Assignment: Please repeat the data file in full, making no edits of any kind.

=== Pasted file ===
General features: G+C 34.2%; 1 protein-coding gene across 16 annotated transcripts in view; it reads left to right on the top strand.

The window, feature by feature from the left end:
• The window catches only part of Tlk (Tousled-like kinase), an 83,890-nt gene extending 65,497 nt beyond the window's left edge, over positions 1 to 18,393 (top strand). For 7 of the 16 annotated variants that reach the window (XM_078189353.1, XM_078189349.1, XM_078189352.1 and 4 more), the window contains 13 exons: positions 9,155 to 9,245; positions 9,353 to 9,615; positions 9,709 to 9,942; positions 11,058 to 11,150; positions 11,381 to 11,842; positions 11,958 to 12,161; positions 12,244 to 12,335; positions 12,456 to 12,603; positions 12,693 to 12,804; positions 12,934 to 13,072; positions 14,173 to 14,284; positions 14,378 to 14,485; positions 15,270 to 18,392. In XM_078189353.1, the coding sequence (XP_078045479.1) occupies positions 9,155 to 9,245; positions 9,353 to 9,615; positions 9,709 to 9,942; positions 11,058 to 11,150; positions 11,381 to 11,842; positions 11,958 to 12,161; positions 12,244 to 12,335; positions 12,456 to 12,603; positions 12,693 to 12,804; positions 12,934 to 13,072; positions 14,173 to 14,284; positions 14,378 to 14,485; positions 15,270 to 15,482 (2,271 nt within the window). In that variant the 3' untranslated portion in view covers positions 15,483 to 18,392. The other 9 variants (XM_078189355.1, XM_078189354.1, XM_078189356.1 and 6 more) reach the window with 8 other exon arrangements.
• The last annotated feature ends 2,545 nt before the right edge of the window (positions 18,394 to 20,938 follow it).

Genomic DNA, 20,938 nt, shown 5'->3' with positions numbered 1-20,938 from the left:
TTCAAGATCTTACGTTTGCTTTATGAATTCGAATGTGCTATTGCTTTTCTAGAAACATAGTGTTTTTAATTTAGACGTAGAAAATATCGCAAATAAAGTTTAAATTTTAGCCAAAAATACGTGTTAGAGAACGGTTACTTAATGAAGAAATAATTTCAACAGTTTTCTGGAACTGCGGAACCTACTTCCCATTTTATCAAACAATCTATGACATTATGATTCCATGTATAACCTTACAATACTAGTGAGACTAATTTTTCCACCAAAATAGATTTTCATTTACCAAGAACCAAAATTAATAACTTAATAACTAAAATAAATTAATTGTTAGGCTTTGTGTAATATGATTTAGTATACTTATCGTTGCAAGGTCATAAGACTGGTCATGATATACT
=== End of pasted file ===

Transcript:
General features: G+C 34.2%; 1 protein-coding gene across 16 annotated transcripts in view; it reads left to right on the top strand.

The window, feature by feature from the left end:
• The window catches only part of Tlk (Tousled-like kinase), an 83,890-nt gene extending 65,497 nt beyond the window's left edge, over positions 1 to 18,393 (top strand). For 7 of the 16 annotated variants that reach the window (XM_078189353.1, XM_078189349.1, XM_078189352.1 and 4 more), the window contains 13 exons: positions 9,155 to 9,245; positions 9,353 to 9,615; positions 9,709 to 9,942; positions 11,058 to 11,150; positions 11,381 to 11,842; positions 11,958 to 12,161; positions 12,244 to 12,335; positions 12,456 to 12,603; positions 12,693 to 12,804; positions 12,934 to 13,072; positions 14,173 to 14,284; positions 14,378 to 14,485; positions 15,270 to 18,392. In XM_078189353.1, the coding sequence (XP_078045479.1) occupies positions 9,155 to 9,245; positions 9,353 to 9,615; positions 9,709 to 9,942; positions 11,058 to 11,150; positions 11,381 to 11,842; positions 11,958 to 12,161; positions 12,244 to 12,335; positions 12,456 to 12,603; positions 12,693 to 12,804; positions 12,934 to 13,072; positions 14,173 to 14,284; positions 14,378 to 14,485; positions 15,270 to 15,482 (2,271 nt within the window). In that variant the 3' untranslated portion in view covers positions 15,483 to 18,392. The other 9 variants (XM_078189355.1, XM_078189354.1, XM_078189356.1 and 6 more) reach the window with 8 other exon arrangements.
• The last annotated feature ends 2,545 nt before the right edge of the window (positions 18,394 to 20,938 follow it).

Genomic DNA, 20,938 nt, shown 5'->3' with positions numbered 1-20,938 from the left:
TTCAAGATCTTACGTTTGCTTTATGAATTCGAATGTGCTATTGCTTTTCTAGAAACATAGTGTTTTTAATTTAGACGTAGAAAATATCGCAAATAAAGTTTAAATTTTAGCCAAAAATACGTGTTAGAGAACGGTTACTTAATGAAGAAATAATTTCAACAGTTTTCTGGAACTGCGGAACCTACTTCCCATTTTATCAAACAATCTATGACATTATGATTCCATGTATAACCTTACAATACTAGTGAGACTAATTTTTCCACCAAAATAGATTTTCATTTACCAAGAACCAAAATTAATAACTTAATAACTAAAATAAATTAATTGTTAGGCTTTGTGTAATATGATTTAGTATACTTATCGTTGCAAGGTCATAAGACTGGTCATGATATACT